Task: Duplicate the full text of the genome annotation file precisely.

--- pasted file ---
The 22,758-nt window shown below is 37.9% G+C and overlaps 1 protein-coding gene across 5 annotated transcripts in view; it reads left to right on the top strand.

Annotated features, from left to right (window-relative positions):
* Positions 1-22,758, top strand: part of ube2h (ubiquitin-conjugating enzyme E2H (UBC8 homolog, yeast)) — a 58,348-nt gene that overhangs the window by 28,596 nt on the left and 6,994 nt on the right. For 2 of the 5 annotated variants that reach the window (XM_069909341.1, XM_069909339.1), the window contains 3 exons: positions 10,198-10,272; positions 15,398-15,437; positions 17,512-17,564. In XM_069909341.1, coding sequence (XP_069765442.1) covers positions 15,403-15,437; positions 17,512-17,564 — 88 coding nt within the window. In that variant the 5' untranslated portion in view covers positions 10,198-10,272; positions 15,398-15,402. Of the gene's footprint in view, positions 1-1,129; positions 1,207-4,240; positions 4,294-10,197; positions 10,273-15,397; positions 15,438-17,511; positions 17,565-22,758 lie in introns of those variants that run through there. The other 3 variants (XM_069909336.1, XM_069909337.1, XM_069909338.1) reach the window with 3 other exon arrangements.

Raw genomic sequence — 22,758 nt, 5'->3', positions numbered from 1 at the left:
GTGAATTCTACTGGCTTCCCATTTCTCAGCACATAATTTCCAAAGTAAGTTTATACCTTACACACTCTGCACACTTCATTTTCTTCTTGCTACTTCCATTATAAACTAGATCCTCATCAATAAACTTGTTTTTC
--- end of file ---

The 22,758-nt window shown below is 37.9% G+C and overlaps 1 protein-coding gene across 5 annotated transcripts in view; it reads left to right on the top strand.

Annotated features, from left to right (window-relative positions):
* Positions 1-22,758, top strand: part of ube2h (ubiquitin-conjugating enzyme E2H (UBC8 homolog, yeast)) — a 58,348-nt gene that overhangs the window by 28,596 nt on the left and 6,994 nt on the right. For 2 of the 5 annotated variants that reach the window (XM_069909341.1, XM_069909339.1), the window contains 3 exons: positions 10,198-10,272; positions 15,398-15,437; positions 17,512-17,564. In XM_069909341.1, coding sequence (XP_069765442.1) covers positions 15,403-15,437; positions 17,512-17,564 — 88 coding nt within the window. In that variant the 5' untranslated portion in view covers positions 10,198-10,272; positions 15,398-15,402. Of the gene's footprint in view, positions 1-1,129; positions 1,207-4,240; positions 4,294-10,197; positions 10,273-15,397; positions 15,438-17,511; positions 17,565-22,758 lie in introns of those variants that run through there. The other 3 variants (XM_069909336.1, XM_069909337.1, XM_069909338.1) reach the window with 3 other exon arrangements.

Raw genomic sequence — 22,758 nt, 5'->3', positions numbered from 1 at the left:
GTGAATTCTACTGGCTTCCCATTTCTCAGCACATAATTTCCAAAGTAAGTTTATACCTTACACACTCTGCACACTTCATTTTCTTCTTGCTACTTCCATTATAAACTAGATCCTCATCAATAAACTTGTTTTTC